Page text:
Status Report on Virginia's Program to Combat Drug-impaired Driving

Report No: 89-R17

Published in 1989

About the report:

Beginning on April 1, 1988, police officers in the Commonwealth of Virginia were given the statutory authority to require that drivers suspected of driving under the influence of drugs (DUID) submit a blood sample to be tested for drug content. Although there are no quantitative measures to relate drug or drug metabolite concentration with impairment (i.e., as with blood alcohol concentration), the result of a drug screen test may be able to corroborate an officer's testimony that a suspect showed signs of impairment. Efforts to change the law began in the 1984 Session of the Virginia General Assembly with the acceptance of House Joint Resolution No. 10, which initiated a study to improve the enforcement of Virginia's law against drug-impaired driving. Many of the recommendations of the study were included in the bill passed in the 1987 Session of the General Assembly. A major difference between the resulting Virginia law and those of other states is that in Virginia, blood, not urine, is the fluid to be screened for drug content. In conjunction with the revised law, federal, state, and local officials have been working to establish pilot Drug Recognition Technician (DRT) programs in the Charlottesville, Henrico County, and Virginia Beach Police Departments and in the Virginia Department of State Police. The DRTs are officers who are specially trained to detect symptoms of impaired driving and to classify the type or types of drugs a suspect may have used. Between the DRTs and the other police officers across the Commonwealth, more than an average of 50 DUID blood samples per month were sent to the Division of Consolidated Laboratory Services for analysis between April and November 1988. Evidence of marijuana and PCP use were found in almost half of the blood samples, and cocaine was found in 9.2 percent of the samples. In only 7.1 percent of the cases, neither drugs nor alcohol was detected. A major problem facing the program is that the average time between the receipt of a blood sample by Consolidated Laboratory Services and the completion of its analysis is approximately 50 days. In order to reduce turnaround time, the lab has hired additional personnel and purchased additional equipment; however, in order to prevent the dismissal of a case, it is recommended that officers set trial dates 90 days from the date of arrest to ensure that the laboratory will have sufficient time to complete the analysis.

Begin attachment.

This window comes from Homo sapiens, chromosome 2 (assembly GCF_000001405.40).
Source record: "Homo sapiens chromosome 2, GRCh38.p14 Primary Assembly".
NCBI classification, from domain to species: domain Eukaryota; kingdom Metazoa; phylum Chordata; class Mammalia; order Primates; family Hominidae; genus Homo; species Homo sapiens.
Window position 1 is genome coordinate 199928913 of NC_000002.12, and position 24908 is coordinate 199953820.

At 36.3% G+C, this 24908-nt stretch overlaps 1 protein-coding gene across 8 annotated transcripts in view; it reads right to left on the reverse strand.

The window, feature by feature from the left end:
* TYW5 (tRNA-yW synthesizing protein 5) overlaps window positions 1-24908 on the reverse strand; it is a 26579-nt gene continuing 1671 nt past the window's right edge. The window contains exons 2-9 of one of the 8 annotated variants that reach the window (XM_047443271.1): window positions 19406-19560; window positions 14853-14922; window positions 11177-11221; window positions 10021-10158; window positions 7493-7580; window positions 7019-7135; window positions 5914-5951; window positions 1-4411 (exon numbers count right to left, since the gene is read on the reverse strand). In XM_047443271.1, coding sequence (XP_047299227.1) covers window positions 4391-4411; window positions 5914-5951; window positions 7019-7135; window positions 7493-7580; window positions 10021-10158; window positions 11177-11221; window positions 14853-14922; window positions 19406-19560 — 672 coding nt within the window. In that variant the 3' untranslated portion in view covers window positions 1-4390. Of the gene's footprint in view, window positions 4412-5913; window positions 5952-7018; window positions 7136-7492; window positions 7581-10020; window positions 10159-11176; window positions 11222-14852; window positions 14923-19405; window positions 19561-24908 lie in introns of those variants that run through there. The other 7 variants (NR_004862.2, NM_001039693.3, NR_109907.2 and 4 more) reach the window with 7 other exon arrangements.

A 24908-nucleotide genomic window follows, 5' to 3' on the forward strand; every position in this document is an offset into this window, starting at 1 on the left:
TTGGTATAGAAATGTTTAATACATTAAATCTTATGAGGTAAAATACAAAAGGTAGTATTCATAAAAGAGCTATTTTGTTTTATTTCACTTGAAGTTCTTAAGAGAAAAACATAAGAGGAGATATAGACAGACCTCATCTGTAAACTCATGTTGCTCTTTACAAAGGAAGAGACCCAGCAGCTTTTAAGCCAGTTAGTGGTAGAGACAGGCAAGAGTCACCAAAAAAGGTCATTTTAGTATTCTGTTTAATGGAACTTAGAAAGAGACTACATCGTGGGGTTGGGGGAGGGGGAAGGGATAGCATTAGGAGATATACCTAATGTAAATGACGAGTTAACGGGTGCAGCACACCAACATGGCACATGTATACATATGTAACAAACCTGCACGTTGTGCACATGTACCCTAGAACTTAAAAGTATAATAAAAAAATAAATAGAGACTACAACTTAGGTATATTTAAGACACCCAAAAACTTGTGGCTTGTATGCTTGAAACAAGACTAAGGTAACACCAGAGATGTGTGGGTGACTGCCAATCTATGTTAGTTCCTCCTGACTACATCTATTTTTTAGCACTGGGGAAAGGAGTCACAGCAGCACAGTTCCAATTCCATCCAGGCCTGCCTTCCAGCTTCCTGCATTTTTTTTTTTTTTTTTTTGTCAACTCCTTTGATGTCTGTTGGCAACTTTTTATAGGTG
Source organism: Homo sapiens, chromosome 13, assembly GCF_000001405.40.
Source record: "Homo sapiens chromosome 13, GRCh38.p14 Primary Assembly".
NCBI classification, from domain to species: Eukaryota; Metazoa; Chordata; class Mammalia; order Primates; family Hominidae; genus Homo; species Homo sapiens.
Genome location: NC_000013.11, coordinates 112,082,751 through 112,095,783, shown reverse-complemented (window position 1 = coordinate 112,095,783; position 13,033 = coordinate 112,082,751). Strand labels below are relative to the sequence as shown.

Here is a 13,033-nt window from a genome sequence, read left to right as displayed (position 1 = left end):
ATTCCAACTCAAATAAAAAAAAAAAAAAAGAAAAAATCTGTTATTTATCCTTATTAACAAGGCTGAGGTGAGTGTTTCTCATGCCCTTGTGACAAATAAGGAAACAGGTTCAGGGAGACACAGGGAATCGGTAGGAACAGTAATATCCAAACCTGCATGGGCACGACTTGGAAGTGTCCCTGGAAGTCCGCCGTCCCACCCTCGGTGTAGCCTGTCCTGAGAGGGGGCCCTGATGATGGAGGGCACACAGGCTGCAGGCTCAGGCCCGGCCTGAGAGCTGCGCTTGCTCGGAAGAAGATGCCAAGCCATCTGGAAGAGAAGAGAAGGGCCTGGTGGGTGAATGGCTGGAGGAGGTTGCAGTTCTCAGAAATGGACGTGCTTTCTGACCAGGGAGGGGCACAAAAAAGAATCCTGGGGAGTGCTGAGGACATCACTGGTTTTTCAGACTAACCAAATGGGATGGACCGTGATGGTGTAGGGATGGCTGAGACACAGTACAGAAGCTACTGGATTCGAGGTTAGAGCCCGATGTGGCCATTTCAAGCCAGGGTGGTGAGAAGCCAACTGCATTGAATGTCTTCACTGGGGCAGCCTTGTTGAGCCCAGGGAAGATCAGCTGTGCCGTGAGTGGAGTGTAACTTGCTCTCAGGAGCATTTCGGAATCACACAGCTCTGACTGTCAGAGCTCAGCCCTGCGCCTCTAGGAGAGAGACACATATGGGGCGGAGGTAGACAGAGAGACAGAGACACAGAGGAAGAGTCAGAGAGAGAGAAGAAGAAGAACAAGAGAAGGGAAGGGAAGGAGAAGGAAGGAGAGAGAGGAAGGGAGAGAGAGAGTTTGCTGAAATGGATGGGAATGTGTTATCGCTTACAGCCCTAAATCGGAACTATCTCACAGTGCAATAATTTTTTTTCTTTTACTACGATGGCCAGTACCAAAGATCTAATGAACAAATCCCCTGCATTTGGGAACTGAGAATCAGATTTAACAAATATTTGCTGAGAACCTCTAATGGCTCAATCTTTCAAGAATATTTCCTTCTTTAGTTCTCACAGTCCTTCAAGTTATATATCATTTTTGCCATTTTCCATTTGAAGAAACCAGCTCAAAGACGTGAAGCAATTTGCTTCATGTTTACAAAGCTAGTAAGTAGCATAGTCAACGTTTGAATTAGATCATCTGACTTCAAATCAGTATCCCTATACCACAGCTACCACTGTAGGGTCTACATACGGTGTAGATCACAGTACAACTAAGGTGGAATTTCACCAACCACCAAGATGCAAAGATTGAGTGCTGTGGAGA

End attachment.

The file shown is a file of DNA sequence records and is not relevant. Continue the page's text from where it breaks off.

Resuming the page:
Disclaimer Statement:The contents of this report reflect the views of the author(s), who is responsible for the facts and the accuracy of the data presented herein. The contents do not necessarily reflect the official views or policies of the Virginia Department of Transportation, the Commonwealth Transportation Board, or the Federal Highway Administration. This report does not constitute a standard, specification, or regulation. Any inclusion of manufacturer names, trade names, or trademarks is for identification purposes only and is not to be considered an endorsement.

Authors

Other Authors

Jack D. Jernigan

Last updated: December 28, 2023

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